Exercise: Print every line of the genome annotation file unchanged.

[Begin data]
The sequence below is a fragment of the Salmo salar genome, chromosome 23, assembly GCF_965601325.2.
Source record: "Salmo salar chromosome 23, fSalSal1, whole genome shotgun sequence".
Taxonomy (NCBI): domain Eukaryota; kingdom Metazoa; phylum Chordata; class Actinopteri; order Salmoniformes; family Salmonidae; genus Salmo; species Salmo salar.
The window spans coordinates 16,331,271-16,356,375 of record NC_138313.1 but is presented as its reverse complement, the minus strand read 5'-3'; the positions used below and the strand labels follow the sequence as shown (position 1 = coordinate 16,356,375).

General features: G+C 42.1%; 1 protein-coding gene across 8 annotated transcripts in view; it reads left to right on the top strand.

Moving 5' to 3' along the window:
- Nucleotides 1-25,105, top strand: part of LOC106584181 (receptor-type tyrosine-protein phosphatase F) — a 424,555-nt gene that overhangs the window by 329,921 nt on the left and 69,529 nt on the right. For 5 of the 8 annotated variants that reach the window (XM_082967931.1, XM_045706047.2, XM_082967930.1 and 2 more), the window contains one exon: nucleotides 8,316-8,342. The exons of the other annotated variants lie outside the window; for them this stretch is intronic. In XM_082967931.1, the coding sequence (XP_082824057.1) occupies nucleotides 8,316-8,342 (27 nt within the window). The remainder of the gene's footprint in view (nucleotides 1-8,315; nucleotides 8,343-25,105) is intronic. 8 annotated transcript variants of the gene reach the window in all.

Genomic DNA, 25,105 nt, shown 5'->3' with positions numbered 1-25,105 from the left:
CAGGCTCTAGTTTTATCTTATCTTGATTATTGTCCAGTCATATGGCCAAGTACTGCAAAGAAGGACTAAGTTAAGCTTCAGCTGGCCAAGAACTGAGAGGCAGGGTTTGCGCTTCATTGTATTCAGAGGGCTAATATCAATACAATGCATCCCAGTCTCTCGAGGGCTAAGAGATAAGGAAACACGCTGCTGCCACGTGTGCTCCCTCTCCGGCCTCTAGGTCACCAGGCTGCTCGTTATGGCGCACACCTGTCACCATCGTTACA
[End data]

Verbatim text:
The sequence below is a fragment of the Salmo salar genome, chromosome 23, assembly GCF_965601325.2.
Source record: "Salmo salar chromosome 23, fSalSal1, whole genome shotgun sequence".
Taxonomy (NCBI): domain Eukaryota; kingdom Metazoa; phylum Chordata; class Actinopteri; order Salmoniformes; family Salmonidae; genus Salmo; species Salmo salar.
The window spans coordinates 16,331,271-16,356,375 of record NC_138313.1 but is presented as its reverse complement, the minus strand read 5'-3'; the positions used below and the strand labels follow the sequence as shown (position 1 = coordinate 16,356,375).

General features: G+C 42.1%; 1 protein-coding gene across 8 annotated transcripts in view; it reads left to right on the top strand.

Moving 5' to 3' along the window:
- Nucleotides 1-25,105, top strand: part of LOC106584181 (receptor-type tyrosine-protein phosphatase F) — a 424,555-nt gene that overhangs the window by 329,921 nt on the left and 69,529 nt on the right. For 5 of the 8 annotated variants that reach the window (XM_082967931.1, XM_045706047.2, XM_082967930.1 and 2 more), the window contains one exon: nucleotides 8,316-8,342. The exons of the other annotated variants lie outside the window; for them this stretch is intronic. In XM_082967931.1, the coding sequence (XP_082824057.1) occupies nucleotides 8,316-8,342 (27 nt within the window). The remainder of the gene's footprint in view (nucleotides 1-8,315; nucleotides 8,343-25,105) is intronic. 8 annotated transcript variants of the gene reach the window in all.

Genomic DNA, 25,105 nt, shown 5'->3' with positions numbered 1-25,105 from the left:
CAGGCTCTAGTTTTATCTTATCTTGATTATTGTCCAGTCATATGGCCAAGTACTGCAAAGAAGGACTAAGTTAAGCTTCAGCTGGCCAAGAACTGAGAGGCAGGGTTTGCGCTTCATTGTATTCAGAGGGCTAATATCAATACAATGCATCCCAGTCTCTCGAGGGCTAAGAGATAAGGAAACACGCTGCTGCCACGTGTGCTCCCTCTCCGGCCTCTAGGTCACCAGGCTGCTCGTTATGGCGCACACCTGTCACCATCGTTACA